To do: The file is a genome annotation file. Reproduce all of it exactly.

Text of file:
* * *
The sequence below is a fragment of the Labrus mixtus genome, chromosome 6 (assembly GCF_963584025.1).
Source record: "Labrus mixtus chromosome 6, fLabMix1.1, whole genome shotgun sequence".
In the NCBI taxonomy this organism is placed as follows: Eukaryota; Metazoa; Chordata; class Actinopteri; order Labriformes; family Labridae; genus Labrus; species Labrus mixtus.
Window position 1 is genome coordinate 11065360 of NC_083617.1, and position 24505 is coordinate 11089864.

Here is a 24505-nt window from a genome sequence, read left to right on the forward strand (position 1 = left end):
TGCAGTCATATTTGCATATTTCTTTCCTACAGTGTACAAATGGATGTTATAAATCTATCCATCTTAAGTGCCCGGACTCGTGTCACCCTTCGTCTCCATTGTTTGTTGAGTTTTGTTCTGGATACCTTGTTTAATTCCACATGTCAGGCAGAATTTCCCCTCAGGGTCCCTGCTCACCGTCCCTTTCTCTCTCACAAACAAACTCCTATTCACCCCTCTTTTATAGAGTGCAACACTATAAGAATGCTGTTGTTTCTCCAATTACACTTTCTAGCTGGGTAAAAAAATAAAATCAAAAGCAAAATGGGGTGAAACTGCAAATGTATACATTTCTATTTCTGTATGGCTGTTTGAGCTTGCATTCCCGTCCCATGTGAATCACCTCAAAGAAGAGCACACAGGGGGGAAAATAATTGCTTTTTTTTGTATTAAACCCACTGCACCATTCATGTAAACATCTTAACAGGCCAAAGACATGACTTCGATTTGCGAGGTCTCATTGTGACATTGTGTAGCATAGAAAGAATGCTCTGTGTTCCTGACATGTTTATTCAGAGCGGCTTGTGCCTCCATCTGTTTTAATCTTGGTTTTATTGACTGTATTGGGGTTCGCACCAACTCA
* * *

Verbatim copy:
The sequence below is a fragment of the Labrus mixtus genome, chromosome 6 (assembly GCF_963584025.1).
Source record: "Labrus mixtus chromosome 6, fLabMix1.1, whole genome shotgun sequence".
In the NCBI taxonomy this organism is placed as follows: Eukaryota; Metazoa; Chordata; class Actinopteri; order Labriformes; family Labridae; genus Labrus; species Labrus mixtus.
Window position 1 is genome coordinate 11065360 of NC_083617.1, and position 24505 is coordinate 11089864.

Here is a 24505-nt window from a genome sequence, read left to right on the forward strand (position 1 = left end):
TGCAGTCATATTTGCATATTTCTTTCCTACAGTGTACAAATGGATGTTATAAATCTATCCATCTTAAGTGCCCGGACTCGTGTCACCCTTCGTCTCCATTGTTTGTTGAGTTTTGTTCTGGATACCTTGTTTAATTCCACATGTCAGGCAGAATTTCCCCTCAGGGTCCCTGCTCACCGTCCCTTTCTCTCTCACAAACAAACTCCTATTCACCCCTCTTTTATAGAGTGCAACACTATAAGAATGCTGTTGTTTCTCCAATTACACTTTCTAGCTGGGTAAAAAAATAAAATCAAAAGCAAAATGGGGTGAAACTGCAAATGTATACATTTCTATTTCTGTATGGCTGTTTGAGCTTGCATTCCCGTCCCATGTGAATCACCTCAAAGAAGAGCACACAGGGGGGAAAATAATTGCTTTTTTTTGTATTAAACCCACTGCACCATTCATGTAAACATCTTAACAGGCCAAAGACATGACTTCGATTTGCGAGGTCTCATTGTGACATTGTGTAGCATAGAAAGAATGCTCTGTGTTCCTGACATGTTTATTCAGAGCGGCTTGTGCCTCCATCTGTTTTAATCTTGGTTTTATTGACTGTATTGGGGTTCGCACCAACTCA